“Well, Nikola Tesla invented fluorescent light. Without him we wouldn’t have alternating current, radio, television… x-ray technology… induction motors, particle beams, lasers; none of that would even exist if it weren’t for him.”
‘Coffee and Cigarettes’, directed by Jim Jarmusch between 1986 and 2003, is an American anthology film featuring eleven vignettes in which characters smoke, drink coffee and reflect on life. The film features short sequences, two made in the 1980s, one in the 1990s and the rest in the 2000s and feature actors, comedians and musicians. The original film stars Roberto Benigni and Steven Wright talking about the effects of caffeine, Jarmusch focusing on each participants shaking hands as they light cigarettes. One later film stars Jack and Meg White of the band The White Stripes as Jack tries to show off his new Tesla coil to his indifferent band mate. Steve Coogan and Alfred Molina appear in one, Coogan playing a comic version of himself that anticipates the films and television of Michael Winterbottom. Each vignette appears to be random and unconnected other than the setting and props, but dialogue and themes echo through them, relationships between characters are repeated and Jarmusch manages, despite the length of time between the short films, to convey a unity between them. It’s starkly short in black-and-white, generally understated performances and limited action, allowing the viewer to focus clearly on the dialogue. The whole film walks a tightrope between profundity and pastiche, and you’re never sure if Jarmusch has something to say, or he’s saying things in a way that makes them sound important.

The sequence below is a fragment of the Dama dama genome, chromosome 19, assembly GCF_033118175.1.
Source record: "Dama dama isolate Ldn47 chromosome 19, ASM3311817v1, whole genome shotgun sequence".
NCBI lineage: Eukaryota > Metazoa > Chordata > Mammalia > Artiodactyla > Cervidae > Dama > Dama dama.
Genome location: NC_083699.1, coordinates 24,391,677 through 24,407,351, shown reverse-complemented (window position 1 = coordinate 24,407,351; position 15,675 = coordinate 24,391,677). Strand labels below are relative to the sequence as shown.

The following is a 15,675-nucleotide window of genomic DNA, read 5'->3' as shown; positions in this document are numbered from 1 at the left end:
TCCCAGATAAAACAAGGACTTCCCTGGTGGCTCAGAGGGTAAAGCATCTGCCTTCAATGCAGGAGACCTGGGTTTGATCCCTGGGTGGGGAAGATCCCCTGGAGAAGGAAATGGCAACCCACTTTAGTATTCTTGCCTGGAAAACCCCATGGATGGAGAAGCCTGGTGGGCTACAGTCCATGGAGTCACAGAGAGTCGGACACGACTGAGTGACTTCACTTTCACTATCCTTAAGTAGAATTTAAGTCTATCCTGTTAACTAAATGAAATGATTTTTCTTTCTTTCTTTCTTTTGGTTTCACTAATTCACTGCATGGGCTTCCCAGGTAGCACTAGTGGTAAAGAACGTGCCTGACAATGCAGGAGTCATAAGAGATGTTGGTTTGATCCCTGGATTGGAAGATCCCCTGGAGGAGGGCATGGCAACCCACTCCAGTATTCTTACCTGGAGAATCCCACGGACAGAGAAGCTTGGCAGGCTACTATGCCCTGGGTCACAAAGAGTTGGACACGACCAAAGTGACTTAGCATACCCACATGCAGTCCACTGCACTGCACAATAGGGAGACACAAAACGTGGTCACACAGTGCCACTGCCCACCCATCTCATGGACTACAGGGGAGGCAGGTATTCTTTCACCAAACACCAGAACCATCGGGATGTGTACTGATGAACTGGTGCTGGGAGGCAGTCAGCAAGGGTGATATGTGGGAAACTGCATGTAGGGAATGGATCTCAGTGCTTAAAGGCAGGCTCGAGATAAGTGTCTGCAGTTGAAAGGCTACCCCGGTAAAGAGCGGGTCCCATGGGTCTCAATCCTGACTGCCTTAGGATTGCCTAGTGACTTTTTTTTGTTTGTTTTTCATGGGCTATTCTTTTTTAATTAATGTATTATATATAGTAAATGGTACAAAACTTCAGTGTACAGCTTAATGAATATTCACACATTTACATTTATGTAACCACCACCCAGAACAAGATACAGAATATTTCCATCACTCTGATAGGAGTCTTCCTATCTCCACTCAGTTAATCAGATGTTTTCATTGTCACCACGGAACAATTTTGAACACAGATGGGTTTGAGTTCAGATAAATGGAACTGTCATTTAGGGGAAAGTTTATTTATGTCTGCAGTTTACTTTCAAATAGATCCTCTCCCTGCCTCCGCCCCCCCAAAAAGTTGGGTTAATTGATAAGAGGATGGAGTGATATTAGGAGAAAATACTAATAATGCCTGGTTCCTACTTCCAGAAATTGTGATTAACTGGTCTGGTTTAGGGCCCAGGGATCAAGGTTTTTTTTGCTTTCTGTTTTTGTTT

Would I recommend it? Yes – it’s low-key and dour, but at times it’s extremely funny. There’s also something strangely satisfying watching the conversations taking place in such a stripped-down setting. Watch in a double (quadruple?) bill with the ‘Before’ films.